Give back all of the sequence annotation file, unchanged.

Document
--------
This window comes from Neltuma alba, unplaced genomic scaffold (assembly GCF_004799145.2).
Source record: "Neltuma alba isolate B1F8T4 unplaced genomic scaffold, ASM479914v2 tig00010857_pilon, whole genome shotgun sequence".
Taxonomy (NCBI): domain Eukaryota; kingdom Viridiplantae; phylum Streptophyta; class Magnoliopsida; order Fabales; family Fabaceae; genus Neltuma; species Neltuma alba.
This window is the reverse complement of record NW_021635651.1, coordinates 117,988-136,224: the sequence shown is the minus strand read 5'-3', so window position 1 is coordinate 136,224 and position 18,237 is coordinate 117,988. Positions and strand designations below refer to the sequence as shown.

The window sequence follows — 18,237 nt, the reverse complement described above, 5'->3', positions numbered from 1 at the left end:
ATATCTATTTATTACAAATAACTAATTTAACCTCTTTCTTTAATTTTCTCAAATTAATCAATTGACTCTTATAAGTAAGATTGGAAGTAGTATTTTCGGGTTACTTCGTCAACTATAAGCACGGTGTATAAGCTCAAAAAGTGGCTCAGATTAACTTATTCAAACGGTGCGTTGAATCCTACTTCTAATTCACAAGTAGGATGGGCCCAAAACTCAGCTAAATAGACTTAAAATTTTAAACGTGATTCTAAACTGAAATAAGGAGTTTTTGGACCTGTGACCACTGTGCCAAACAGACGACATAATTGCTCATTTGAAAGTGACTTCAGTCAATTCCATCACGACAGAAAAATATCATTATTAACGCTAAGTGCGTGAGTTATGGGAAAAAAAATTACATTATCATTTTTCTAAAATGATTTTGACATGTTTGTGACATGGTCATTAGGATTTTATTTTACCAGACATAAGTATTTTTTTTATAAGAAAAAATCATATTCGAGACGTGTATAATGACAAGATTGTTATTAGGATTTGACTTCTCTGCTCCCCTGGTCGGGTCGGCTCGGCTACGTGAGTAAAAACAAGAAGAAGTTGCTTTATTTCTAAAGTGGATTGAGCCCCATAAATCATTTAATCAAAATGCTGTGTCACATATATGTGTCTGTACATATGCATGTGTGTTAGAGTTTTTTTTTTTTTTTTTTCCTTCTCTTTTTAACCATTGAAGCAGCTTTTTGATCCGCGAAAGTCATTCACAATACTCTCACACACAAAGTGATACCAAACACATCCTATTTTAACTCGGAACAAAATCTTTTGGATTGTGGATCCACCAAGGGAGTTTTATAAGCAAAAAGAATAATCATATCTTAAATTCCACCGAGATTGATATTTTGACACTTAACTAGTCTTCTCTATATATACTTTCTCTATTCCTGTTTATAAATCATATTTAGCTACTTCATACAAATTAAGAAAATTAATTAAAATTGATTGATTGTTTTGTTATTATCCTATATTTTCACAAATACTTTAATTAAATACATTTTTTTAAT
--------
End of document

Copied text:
This window comes from Neltuma alba, unplaced genomic scaffold (assembly GCF_004799145.2).
Source record: "Neltuma alba isolate B1F8T4 unplaced genomic scaffold, ASM479914v2 tig00010857_pilon, whole genome shotgun sequence".
Taxonomy (NCBI): domain Eukaryota; kingdom Viridiplantae; phylum Streptophyta; class Magnoliopsida; order Fabales; family Fabaceae; genus Neltuma; species Neltuma alba.
This window is the reverse complement of record NW_021635651.1, coordinates 117,988-136,224: the sequence shown is the minus strand read 5'-3', so window position 1 is coordinate 136,224 and position 18,237 is coordinate 117,988. Positions and strand designations below refer to the sequence as shown.

The window sequence follows — 18,237 nt, the reverse complement described above, 5'->3', positions numbered from 1 at the left end:
ATATCTATTTATTACAAATAACTAATTTAACCTCTTTCTTTAATTTTCTCAAATTAATCAATTGACTCTTATAAGTAAGATTGGAAGTAGTATTTTCGGGTTACTTCGTCAACTATAAGCACGGTGTATAAGCTCAAAAAGTGGCTCAGATTAACTTATTCAAACGGTGCGTTGAATCCTACTTCTAATTCACAAGTAGGATGGGCCCAAAACTCAGCTAAATAGACTTAAAATTTTAAACGTGATTCTAAACTGAAATAAGGAGTTTTTGGACCTGTGACCACTGTGCCAAACAGACGACATAATTGCTCATTTGAAAGTGACTTCAGTCAATTCCATCACGACAGAAAAATATCATTATTAACGCTAAGTGCGTGAGTTATGGGAAAAAAAATTACATTATCATTTTTCTAAAATGATTTTGACATGTTTGTGACATGGTCATTAGGATTTTATTTTACCAGACATAAGTATTTTTTTTATAAGAAAAAATCATATTCGAGACGTGTATAATGACAAGATTGTTATTAGGATTTGACTTCTCTGCTCCCCTGGTCGGGTCGGCTCGGCTACGTGAGTAAAAACAAGAAGAAGTTGCTTTATTTCTAAAGTGGATTGAGCCCCATAAATCATTTAATCAAAATGCTGTGTCACATATATGTGTCTGTACATATGCATGTGTGTTAGAGTTTTTTTTTTTTTTTTTTCCTTCTCTTTTTAACCATTGAAGCAGCTTTTTGATCCGCGAAAGTCATTCACAATACTCTCACACACAAAGTGATACCAAACACATCCTATTTTAACTCGGAACAAAATCTTTTGGATTGTGGATCCACCAAGGGAGTTTTATAAGCAAAAAGAATAATCATATCTTAAATTCCACCGAGATTGATATTTTGACACTTAACTAGTCTTCTCTATATATACTTTCTCTATTCCTGTTTATAAATCATATTTAGCTACTTCATACAAATTAAGAAAATTAATTAAAATTGATTGATTGTTTTGTTATTATCCTATATTTTCACAAATACTTTAATTAAATACATTTTTTTAAT